Cockerton Hall, west of Darlington, was
a medieval house probably owned by the
Nevilles, Earls of Westmorland. The
garden front retained several Gothic
windows, indicating medieval work..
In 1745 Cockerton passed to William
Wrightson (1714-1806), a relation of the
Neasham Wrightsons (q.v.). His daughter
Nanny ( 1750-1829) was extremely weal-
thy, apparently remodelled the Hall front
in 1825, and left Cockerton to her
nephew Richard Wrightson (d. 1830).
Wrightson found £8000 in coins and
banknotes in the Hall, and made his
servant carry it in a butter-basket to
Backhouse's Bank in Darlington, while
he followed with a shotgun. He left his
estates to his widow Eliza, by a will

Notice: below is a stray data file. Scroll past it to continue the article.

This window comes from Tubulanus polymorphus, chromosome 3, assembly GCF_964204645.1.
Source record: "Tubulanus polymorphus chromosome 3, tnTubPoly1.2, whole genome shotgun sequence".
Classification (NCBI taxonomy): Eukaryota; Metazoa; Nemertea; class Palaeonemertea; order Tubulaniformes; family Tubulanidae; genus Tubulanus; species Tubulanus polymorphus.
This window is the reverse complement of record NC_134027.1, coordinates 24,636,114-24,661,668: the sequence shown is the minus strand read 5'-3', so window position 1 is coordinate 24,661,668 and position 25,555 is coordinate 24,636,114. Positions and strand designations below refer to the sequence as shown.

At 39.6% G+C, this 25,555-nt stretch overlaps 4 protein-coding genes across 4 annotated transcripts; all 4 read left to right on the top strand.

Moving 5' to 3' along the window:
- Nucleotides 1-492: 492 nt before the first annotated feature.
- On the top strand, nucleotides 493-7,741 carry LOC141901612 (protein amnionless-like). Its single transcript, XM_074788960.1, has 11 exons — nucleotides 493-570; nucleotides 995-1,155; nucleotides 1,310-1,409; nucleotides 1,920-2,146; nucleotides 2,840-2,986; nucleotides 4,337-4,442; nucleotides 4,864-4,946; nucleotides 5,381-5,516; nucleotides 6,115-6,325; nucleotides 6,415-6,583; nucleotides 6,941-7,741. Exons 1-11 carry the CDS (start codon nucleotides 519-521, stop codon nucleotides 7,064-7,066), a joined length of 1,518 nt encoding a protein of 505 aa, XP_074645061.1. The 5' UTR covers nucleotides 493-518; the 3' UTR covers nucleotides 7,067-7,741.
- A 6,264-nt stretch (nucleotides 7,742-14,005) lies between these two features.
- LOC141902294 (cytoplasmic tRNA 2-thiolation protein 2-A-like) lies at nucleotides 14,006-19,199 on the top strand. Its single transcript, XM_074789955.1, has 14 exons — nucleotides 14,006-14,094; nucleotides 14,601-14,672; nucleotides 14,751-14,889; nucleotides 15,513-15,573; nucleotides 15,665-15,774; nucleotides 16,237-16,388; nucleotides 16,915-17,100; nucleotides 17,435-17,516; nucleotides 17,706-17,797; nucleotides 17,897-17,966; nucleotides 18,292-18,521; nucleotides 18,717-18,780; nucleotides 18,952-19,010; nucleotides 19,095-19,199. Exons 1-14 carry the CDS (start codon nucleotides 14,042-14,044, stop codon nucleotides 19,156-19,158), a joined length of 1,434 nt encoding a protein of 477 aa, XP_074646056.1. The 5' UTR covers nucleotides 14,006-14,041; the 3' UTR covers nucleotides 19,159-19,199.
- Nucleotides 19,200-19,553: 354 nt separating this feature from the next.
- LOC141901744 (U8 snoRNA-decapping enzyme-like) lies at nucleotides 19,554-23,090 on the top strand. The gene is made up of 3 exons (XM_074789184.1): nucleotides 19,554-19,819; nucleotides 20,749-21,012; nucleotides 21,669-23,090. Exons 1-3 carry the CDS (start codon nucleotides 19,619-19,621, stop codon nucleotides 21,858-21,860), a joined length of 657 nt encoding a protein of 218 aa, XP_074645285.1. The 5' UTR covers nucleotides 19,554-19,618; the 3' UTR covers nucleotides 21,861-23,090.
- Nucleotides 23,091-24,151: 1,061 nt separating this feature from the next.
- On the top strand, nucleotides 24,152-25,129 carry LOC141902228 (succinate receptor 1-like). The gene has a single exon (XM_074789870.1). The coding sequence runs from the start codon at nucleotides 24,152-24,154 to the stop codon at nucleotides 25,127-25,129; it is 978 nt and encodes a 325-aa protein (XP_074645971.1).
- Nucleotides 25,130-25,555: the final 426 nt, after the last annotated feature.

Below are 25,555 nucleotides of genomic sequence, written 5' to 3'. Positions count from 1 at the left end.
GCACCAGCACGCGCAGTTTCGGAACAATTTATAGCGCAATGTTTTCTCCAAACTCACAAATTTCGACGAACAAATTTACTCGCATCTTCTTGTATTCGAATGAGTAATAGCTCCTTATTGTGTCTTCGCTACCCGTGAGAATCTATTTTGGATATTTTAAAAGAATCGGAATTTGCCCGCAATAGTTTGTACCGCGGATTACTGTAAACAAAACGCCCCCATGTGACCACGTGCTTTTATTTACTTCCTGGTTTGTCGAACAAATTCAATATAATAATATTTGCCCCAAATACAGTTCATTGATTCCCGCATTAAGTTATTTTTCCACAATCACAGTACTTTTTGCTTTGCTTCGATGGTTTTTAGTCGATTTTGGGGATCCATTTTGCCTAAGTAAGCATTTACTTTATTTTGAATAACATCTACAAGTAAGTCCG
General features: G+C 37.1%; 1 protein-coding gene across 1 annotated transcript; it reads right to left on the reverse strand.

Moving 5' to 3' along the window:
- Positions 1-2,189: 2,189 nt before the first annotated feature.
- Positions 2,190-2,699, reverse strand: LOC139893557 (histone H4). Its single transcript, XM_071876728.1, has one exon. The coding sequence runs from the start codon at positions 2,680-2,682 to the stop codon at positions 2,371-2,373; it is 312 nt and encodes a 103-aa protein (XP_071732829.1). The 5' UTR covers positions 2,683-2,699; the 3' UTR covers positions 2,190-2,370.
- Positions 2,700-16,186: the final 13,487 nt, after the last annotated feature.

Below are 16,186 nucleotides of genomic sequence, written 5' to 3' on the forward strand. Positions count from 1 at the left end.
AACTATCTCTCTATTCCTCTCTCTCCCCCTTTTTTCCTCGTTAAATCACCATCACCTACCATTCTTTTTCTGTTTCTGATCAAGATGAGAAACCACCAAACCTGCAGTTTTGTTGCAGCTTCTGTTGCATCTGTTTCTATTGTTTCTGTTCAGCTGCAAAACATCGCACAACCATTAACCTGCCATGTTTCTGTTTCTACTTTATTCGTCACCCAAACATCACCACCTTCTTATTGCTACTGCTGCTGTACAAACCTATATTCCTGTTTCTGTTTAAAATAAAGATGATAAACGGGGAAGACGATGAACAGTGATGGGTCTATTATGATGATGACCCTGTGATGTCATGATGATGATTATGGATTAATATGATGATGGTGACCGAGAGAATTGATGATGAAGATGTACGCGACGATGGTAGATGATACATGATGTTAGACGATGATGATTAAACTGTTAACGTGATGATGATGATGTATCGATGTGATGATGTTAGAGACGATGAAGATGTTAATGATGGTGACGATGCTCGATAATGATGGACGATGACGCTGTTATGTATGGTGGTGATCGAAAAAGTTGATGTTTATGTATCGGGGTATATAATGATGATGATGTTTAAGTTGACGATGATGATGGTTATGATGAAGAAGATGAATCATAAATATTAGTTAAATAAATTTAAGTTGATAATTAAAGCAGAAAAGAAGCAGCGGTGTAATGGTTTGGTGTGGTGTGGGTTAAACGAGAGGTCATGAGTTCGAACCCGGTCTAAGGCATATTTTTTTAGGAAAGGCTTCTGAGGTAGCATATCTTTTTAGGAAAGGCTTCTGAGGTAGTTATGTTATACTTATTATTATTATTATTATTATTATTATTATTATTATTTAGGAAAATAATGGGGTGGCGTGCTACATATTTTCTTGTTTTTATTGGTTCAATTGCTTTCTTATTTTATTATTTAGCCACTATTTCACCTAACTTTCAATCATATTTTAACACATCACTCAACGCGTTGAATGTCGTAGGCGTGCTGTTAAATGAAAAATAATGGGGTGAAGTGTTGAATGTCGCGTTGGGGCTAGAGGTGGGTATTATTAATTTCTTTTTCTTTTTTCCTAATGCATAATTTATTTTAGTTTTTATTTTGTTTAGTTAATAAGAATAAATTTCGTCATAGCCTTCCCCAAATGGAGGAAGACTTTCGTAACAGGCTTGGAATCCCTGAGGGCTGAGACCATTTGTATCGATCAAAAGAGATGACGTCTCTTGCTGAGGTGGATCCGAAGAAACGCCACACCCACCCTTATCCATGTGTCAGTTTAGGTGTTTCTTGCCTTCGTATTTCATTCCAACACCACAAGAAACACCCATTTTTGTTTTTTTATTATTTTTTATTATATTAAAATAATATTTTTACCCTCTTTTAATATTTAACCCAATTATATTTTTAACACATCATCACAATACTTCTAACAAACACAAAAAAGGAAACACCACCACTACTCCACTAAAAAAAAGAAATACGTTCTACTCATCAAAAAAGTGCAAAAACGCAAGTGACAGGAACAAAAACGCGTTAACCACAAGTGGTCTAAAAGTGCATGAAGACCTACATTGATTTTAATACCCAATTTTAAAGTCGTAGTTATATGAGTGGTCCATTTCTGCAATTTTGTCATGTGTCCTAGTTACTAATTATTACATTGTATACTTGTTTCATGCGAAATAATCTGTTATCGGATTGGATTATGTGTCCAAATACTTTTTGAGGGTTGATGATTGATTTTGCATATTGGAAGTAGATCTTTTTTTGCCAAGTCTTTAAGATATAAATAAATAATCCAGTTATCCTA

written on a half-sheet of notepaper. His
sister, who would otherwise have succeed-
ed, later claimed that the will was a
forgery, and the celebrated 'Cockerton
will case', which caused much local
excitement, was contested to the House
of Lords in 1844-50, being finally decided
in Eliza's favour .
Eliza married Thomas Topham (d. 1873).
He left Cockerton to his brother, the
Revd. John Topham. The Hall was let to
tenants. Mrs. Dodshun ran it as a ladies'
school, 1841-61, and after her, Miss
Riddel. Later the Hall was occupied by
Alfred Jobson, colliery agent for the
Peases, and by the Stocks, Jeffreys and
Cradock families. In 1920 Charles
Freeman Thomas, formerly of Hurworth
Manor, bought it, and lived there until
1946. In 1946 a cinema chain bought the
Hall and leased it to Darlington Youth
Club. In the 1950's, the Post Office used
it for storage. It was demolished in 1964.